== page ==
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Five Stages of Loss

Jeevan Sivasubramaniam Posted by Jeevan Sivasubramaniam, Managing Director, Editorial, Berrett-Koehler Publishers Inc.

Five Stages of Loss
Buy Meg's New Book Here

Building off of what Meg discusses in her book - there are a number of challenges that we felt we would have overcome by now but haven't. In our rush to move forward, we've lost track of where we are standing and can't acknowledge that we're lost.

Here are the stages that people who are lost move through:

1. People who are lost first deny that they are; they plunge confidently ahead even though they can't find any familiar signs. They reassure themselves that everything's okay, they still know where they're going, the maps are still correct. But gradually, confronted with strange and unfamiliar sights, anxiety seeps in. They speed up their activities, urgently wanting to verify they're not lost. Those lost on a mountain walk faster or go in circles; those lost in a failing project work faster, harder, and go in circles.

2. At this point, doubt and uncertainty creep in. People become angry and impatient, pushing aside any information that doesn't confirm their map. They become desperate to find the smallest scrap of information that proves they know where they are. They reject all other information; they treat as enemy the very information that would help them get unlost, pushing it and its messengers aside.

3. When this strategy fails, people reach the point when they can no longer deny that they're lost. Fear and panic set in; stressed and scared, their brains stop working. They can't think straight, so every action they take is senseless, only creating more exhaustion and more problems.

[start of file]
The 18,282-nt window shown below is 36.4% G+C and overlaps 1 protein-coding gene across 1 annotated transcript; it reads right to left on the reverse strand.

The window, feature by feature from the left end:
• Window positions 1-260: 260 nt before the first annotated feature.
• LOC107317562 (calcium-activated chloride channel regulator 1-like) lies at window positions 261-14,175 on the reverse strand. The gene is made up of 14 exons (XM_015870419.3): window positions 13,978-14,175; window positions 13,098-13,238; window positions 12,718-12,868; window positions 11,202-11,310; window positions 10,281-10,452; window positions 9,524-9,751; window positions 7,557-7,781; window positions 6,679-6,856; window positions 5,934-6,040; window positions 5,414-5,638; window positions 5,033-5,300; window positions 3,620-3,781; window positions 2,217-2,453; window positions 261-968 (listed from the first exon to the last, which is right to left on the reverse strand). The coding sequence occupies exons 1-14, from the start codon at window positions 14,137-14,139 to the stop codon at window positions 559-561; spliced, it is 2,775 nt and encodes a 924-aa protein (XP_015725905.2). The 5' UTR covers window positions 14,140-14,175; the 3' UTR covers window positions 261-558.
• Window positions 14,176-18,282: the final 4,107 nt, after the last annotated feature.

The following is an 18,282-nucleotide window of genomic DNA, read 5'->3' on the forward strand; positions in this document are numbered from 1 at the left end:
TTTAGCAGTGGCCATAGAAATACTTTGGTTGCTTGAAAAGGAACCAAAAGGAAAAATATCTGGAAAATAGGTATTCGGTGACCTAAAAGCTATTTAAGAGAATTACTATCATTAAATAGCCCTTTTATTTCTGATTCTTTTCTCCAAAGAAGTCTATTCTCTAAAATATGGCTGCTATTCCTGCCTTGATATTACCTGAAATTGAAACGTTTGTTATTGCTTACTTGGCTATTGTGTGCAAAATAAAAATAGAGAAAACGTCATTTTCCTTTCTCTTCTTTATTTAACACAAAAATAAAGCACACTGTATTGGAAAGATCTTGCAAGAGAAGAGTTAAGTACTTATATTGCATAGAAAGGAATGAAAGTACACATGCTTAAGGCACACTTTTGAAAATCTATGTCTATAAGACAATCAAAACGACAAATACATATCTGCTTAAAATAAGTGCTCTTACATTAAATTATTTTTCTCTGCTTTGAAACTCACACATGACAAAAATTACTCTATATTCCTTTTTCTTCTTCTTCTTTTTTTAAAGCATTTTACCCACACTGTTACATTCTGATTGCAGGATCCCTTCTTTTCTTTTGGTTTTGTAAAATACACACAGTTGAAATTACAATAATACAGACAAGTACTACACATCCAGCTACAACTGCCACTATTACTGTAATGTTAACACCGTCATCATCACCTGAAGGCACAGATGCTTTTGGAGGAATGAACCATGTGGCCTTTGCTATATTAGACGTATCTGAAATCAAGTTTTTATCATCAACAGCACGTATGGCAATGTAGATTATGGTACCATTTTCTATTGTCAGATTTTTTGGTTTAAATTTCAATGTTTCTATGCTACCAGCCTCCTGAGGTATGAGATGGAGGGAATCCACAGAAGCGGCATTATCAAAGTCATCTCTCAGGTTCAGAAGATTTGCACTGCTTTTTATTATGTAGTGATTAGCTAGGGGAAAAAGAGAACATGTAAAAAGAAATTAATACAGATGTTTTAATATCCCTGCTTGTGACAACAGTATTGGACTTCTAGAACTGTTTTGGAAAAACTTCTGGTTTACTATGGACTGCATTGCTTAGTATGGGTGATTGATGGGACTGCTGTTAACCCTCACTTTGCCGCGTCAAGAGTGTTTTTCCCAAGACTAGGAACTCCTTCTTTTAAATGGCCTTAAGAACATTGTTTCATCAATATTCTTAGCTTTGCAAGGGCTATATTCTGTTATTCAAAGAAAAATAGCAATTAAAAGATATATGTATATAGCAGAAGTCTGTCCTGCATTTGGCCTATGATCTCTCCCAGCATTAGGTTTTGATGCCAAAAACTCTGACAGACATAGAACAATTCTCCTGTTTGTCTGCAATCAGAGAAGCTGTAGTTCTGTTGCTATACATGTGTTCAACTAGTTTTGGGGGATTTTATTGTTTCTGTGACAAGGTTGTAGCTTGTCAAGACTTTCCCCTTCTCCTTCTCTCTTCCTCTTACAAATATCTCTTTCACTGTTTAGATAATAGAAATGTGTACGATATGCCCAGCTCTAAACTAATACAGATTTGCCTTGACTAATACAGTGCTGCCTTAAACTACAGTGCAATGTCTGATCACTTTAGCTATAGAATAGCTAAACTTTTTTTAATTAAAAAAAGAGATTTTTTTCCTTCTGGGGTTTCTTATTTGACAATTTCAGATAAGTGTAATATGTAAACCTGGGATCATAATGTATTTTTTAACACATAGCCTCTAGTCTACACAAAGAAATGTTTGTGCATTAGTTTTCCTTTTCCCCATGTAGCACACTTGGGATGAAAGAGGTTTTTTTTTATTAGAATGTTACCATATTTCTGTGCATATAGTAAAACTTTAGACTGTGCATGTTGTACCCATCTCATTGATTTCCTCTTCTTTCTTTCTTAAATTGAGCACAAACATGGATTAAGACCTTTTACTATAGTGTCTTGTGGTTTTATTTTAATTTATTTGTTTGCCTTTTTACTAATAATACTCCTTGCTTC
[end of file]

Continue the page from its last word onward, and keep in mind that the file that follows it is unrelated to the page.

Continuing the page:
4. By now, confused and panicked, people search frantically for any little sign that's familiar, the smallest shred of evidence that makes them feel un-lost. But they are lost, so this strategy fails and they continue to deteriorate.

5. When people realize that they are lost, that their immediate survival is at stake, they have only one option. They must accept their situation: they are truly lost. To find themselves, they don't have to change their physical situation, they only have to change their minds. Instead of looking for hopeful signs that confirm the old maps, they acknowledge that this is where they are, right here, right now. Setting aside anxiety and becoming aware of the information in the present environment, they can create new maps to find their way through.

Do any of these behaviors feel familiar? Do they describe your own or colleagues behaviors? Are we lost?